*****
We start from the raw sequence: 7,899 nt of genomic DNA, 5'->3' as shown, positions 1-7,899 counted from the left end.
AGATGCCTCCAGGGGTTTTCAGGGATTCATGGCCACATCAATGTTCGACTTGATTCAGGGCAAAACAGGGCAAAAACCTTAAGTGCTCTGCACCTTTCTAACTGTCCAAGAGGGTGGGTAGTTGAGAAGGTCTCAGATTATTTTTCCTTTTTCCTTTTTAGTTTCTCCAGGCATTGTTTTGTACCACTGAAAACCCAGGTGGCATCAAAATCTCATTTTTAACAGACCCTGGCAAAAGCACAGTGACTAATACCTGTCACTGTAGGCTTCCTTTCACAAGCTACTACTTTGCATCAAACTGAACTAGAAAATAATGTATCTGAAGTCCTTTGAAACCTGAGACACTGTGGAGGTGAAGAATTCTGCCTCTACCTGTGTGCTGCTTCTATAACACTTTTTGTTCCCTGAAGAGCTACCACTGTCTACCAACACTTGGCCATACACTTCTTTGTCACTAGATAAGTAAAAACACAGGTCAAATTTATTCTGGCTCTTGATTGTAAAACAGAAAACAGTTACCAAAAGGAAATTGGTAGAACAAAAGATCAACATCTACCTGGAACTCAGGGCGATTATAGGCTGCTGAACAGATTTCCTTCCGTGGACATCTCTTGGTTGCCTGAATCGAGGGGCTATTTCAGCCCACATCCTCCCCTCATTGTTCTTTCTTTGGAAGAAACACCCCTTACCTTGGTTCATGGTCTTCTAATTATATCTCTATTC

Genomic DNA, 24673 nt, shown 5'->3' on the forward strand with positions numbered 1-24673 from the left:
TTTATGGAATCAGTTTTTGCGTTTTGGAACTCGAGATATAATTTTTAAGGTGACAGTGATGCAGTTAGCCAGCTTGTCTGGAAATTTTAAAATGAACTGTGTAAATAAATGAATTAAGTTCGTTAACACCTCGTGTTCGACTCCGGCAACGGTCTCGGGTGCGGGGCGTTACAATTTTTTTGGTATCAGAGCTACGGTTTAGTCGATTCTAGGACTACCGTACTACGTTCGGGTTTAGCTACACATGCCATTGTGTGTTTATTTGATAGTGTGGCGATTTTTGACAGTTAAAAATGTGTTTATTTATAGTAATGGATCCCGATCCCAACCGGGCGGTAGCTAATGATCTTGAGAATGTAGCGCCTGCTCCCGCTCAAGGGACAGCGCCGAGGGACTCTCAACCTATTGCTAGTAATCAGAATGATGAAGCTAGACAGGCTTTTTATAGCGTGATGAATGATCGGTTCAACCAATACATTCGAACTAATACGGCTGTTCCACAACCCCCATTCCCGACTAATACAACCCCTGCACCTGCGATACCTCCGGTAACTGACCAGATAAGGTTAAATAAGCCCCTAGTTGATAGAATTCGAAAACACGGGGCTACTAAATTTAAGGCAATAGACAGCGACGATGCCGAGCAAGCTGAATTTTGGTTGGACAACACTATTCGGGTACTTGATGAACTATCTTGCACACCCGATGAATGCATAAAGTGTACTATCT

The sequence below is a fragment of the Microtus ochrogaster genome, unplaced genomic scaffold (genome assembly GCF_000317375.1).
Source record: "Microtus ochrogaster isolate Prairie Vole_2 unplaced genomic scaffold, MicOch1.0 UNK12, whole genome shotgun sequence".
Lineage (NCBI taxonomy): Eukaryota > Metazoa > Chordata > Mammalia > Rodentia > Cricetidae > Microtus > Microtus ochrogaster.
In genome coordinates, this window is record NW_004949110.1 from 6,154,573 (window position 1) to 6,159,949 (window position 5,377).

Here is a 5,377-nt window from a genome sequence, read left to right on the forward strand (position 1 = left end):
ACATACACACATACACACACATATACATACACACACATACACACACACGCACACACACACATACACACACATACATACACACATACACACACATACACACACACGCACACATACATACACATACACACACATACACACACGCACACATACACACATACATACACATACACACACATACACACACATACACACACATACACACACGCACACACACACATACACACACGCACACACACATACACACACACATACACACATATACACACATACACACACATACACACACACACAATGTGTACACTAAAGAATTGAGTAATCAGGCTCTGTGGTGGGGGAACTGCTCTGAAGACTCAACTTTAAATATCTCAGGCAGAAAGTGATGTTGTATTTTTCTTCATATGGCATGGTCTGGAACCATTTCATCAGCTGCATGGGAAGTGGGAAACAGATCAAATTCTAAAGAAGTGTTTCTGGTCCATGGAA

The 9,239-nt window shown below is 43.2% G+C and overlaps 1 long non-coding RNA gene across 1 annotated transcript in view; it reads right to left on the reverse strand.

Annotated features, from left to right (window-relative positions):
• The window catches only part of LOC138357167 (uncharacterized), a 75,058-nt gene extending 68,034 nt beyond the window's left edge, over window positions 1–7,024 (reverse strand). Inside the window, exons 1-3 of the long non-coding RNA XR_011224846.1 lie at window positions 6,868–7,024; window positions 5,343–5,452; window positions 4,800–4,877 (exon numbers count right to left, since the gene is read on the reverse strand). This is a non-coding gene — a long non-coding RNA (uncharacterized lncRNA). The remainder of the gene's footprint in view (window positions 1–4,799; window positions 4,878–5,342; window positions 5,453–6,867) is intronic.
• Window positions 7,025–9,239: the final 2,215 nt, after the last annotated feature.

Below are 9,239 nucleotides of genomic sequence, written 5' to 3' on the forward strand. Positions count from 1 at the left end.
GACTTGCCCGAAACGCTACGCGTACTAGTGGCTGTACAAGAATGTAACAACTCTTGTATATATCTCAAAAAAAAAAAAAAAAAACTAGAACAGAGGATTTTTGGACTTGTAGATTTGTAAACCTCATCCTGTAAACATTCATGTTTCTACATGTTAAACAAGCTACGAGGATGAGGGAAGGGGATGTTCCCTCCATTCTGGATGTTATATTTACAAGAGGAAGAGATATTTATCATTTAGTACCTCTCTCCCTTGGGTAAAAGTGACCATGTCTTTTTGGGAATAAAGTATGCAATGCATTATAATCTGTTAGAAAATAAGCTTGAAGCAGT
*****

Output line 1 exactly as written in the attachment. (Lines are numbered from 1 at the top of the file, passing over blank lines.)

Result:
We start from the raw sequence: 7,899 nt of genomic DNA, 5'->3' as shown, positions 1-7,899 counted from the left end.